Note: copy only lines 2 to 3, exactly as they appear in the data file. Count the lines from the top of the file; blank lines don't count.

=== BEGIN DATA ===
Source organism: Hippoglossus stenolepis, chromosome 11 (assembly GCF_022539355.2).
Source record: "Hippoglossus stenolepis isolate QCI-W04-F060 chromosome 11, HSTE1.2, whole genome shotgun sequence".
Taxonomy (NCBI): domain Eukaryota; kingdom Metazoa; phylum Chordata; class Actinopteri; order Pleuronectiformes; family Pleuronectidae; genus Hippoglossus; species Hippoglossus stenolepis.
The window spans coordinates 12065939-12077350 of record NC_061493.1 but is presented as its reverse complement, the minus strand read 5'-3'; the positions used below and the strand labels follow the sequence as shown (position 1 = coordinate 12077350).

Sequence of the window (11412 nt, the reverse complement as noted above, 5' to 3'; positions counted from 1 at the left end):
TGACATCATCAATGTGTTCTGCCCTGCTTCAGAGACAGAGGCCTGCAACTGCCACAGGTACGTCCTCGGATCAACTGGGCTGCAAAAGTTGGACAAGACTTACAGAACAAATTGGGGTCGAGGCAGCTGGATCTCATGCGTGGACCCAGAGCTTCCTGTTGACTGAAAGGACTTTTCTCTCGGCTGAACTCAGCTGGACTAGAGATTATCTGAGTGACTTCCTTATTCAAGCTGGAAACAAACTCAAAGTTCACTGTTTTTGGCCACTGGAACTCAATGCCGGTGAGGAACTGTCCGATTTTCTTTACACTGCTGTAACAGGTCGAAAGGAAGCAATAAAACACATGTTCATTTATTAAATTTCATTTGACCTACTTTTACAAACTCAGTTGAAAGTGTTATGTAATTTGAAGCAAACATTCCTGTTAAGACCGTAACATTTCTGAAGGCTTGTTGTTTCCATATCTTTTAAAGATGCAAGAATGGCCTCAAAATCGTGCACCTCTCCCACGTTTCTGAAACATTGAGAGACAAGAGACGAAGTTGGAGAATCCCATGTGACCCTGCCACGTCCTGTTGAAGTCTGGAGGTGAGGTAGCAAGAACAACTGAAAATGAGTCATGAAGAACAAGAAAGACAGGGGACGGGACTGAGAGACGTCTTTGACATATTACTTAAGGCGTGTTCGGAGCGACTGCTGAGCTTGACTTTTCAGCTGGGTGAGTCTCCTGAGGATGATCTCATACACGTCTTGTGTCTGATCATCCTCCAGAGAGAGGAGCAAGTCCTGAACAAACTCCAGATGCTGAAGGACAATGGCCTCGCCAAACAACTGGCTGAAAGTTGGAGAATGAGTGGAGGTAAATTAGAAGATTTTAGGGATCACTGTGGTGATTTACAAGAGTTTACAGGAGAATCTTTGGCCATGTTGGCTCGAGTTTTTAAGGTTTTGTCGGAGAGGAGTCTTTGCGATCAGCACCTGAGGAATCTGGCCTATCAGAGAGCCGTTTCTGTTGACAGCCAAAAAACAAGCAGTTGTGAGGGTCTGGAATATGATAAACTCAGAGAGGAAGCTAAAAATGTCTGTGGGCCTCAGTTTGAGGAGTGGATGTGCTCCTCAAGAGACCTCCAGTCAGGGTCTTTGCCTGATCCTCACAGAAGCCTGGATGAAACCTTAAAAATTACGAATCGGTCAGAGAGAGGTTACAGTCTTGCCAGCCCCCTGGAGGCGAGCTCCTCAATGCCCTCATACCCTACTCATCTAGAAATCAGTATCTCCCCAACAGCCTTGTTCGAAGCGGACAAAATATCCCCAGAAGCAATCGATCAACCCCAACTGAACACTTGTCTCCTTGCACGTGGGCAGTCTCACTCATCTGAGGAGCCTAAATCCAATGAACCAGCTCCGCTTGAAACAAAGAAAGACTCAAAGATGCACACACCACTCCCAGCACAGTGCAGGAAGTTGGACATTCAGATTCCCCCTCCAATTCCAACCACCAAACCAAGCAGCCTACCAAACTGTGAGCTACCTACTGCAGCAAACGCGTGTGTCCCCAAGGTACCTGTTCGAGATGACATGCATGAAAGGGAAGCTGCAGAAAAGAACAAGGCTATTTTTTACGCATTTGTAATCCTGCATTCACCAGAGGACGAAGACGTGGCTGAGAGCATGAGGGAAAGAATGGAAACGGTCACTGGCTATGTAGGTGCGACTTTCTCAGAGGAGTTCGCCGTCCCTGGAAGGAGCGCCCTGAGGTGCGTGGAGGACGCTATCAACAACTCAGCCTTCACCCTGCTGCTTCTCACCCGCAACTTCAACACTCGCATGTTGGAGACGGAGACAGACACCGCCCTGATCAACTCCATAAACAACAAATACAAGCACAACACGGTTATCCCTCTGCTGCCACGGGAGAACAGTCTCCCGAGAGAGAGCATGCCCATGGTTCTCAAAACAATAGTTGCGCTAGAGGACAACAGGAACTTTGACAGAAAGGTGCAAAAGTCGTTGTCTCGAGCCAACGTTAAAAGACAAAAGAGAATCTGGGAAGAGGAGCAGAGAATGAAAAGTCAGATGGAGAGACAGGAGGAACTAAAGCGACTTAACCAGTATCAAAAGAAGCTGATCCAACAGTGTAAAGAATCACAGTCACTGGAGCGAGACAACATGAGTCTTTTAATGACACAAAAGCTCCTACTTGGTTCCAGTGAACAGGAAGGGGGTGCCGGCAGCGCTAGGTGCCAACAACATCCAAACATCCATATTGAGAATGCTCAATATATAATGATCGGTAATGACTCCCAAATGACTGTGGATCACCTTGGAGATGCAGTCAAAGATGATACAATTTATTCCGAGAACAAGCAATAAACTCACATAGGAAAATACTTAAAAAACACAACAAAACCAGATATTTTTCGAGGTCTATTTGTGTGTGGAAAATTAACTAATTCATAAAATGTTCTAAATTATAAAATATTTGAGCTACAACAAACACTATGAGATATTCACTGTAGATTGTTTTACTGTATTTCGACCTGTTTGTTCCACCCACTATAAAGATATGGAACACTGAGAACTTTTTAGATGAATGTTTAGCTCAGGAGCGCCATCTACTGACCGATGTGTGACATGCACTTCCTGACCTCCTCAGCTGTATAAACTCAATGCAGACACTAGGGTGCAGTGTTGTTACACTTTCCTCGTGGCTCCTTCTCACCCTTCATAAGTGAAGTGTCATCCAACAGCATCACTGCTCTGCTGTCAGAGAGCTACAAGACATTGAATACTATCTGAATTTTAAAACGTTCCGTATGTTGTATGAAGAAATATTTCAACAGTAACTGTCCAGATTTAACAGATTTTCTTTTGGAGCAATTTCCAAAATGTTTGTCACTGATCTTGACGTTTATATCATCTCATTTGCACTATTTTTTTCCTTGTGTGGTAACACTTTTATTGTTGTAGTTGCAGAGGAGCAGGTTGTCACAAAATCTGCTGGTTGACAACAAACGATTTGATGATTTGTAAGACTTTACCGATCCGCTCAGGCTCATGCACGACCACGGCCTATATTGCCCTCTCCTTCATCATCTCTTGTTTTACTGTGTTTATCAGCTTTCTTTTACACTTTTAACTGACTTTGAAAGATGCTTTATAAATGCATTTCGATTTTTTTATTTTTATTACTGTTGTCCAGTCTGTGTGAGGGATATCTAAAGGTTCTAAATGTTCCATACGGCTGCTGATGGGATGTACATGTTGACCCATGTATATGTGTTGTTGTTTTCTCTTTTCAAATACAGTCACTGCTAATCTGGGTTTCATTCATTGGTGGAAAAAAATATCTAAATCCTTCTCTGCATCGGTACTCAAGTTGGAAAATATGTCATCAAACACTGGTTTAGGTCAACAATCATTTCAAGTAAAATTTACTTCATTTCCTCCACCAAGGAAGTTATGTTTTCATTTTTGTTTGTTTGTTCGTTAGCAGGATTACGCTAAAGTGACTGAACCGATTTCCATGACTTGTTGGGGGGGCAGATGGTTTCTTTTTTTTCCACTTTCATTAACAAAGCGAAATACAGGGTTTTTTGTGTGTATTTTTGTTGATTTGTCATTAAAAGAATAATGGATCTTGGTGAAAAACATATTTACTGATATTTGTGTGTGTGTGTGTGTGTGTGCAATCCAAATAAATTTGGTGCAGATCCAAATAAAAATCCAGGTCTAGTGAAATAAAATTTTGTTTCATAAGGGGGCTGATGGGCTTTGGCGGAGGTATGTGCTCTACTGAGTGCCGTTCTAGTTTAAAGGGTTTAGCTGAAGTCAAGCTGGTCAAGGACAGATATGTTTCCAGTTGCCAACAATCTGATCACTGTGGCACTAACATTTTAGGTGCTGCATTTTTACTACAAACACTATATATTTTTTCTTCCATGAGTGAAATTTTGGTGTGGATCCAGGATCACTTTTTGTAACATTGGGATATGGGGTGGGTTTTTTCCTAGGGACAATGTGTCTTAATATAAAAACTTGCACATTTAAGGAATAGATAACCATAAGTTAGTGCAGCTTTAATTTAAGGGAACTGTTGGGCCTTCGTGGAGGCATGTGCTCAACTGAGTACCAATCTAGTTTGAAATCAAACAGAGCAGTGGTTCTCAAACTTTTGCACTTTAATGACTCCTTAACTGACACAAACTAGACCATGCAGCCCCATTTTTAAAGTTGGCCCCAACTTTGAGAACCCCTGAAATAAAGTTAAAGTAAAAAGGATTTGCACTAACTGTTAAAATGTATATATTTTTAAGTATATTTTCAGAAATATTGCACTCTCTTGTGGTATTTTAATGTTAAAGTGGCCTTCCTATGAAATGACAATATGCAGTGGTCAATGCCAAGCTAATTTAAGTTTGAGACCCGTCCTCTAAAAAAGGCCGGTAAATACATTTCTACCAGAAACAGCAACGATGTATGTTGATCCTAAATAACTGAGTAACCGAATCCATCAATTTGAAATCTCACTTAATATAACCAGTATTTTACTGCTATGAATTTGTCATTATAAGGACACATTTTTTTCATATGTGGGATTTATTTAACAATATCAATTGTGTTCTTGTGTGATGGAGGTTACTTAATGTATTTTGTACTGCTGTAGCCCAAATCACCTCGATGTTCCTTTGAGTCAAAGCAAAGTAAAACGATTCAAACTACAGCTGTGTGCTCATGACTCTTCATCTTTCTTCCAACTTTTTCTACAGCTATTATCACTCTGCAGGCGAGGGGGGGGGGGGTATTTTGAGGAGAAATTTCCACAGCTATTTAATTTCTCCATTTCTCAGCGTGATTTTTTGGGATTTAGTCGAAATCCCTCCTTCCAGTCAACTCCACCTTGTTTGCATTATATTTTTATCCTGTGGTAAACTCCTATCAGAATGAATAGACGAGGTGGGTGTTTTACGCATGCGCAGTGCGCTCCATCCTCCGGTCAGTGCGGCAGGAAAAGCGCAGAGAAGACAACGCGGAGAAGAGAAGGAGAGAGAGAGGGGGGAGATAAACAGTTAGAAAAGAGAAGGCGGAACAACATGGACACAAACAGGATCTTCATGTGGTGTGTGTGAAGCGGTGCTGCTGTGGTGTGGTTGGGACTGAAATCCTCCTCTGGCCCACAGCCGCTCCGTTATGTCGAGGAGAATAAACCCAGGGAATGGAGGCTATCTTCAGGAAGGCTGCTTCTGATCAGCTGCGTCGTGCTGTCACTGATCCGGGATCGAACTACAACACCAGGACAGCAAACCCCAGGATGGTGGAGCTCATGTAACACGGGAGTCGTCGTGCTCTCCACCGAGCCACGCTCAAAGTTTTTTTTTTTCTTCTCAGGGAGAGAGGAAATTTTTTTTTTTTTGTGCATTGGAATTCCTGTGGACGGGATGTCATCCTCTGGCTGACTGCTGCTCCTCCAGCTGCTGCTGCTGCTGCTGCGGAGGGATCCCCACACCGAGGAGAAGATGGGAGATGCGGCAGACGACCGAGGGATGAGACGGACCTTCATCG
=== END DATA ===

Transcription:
Source record: "Hippoglossus stenolepis isolate QCI-W04-F060 chromosome 11, HSTE1.2, whole genome shotgun sequence".
Taxonomy (NCBI): domain Eukaryota; kingdom Metazoa; phylum Chordata; class Actinopteri; order Pleuronectiformes; family Pleuronectidae; genus Hippoglossus; species Hippoglossus stenolepis.